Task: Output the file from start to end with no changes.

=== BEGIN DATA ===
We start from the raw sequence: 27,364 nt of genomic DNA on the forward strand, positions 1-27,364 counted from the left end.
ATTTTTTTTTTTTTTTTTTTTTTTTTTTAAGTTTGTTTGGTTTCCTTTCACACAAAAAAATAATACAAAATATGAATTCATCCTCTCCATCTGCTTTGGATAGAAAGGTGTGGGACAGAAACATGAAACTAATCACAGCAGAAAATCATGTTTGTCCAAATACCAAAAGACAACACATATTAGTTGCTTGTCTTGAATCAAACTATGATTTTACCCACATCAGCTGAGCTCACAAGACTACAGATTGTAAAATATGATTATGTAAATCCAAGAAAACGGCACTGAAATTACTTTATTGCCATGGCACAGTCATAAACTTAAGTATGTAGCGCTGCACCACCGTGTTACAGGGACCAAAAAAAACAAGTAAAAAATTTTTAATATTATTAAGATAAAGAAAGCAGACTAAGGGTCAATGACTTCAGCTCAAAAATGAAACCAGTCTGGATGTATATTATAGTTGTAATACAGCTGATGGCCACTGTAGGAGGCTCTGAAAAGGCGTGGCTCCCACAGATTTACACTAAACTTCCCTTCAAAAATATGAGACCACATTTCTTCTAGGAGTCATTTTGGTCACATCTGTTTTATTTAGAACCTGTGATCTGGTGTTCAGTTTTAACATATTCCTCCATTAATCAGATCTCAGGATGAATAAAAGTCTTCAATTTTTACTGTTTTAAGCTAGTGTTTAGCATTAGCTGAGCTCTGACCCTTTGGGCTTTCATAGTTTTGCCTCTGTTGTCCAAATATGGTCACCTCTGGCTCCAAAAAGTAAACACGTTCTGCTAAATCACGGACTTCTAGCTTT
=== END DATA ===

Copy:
We start from the raw sequence: 27,364 nt of genomic DNA on the forward strand, positions 1-27,364 counted from the left end.
ATTTTTTTTTTTTTTTTTTTTTTTTTTTAAGTTTGTTTGGTTTCCTTTCACACAAAAAAATAATACAAAATATGAATTCATCCTCTCCATCTGCTTTGGATAGAAAGGTGTGGGACAGAAACATGAAACTAATCACAGCAGAAAATCATGTTTGTCCAAATACCAAAAGACAACACATATTAGTTGCTTGTCTTGAATCAAACTATGATTTTACCCACATCAGCTGAGCTCACAAGACTACAGATTGTAAAATATGATTATGTAAATCCAAGAAAACGGCACTGAAATTACTTTATTGCCATGGCACAGTCATAAACTTAAGTATGTAGCGCTGCACCACCGTGTTACAGGGACCAAAAAAAACAAGTAAAAAATTTTTAATATTATTAAGATAAAGAAAGCAGACTAAGGGTCAATGACTTCAGCTCAAAAATGAAACCAGTCTGGATGTATATTATAGTTGTAATACAGCTGATGGCCACTGTAGGAGGCTCTGAAAAGGCGTGGCTCCCACAGATTTACACTAAACTTCCCTTCAAAAATATGAGACCACATTTCTTCTAGGAGTCATTTTGGTCACATCTGTTTTATTTAGAACCTGTGATCTGGTGTTCAGTTTTAACATATTCCTCCATTAATCAGATCTCAGGATGAATAAAAGTCTTCAATTTTTACTGTTTTAAGCTAGTGTTTAGCATTAGCTGAGCTCTGACCCTTTGGGCTTTCATAGTTTTGCCTCTGTTGTCCAAATATGGTCACCTCTGGCTCCAAAAAGTAAACACGTTCTGCTAAATCACGGACTTCTAGCTTT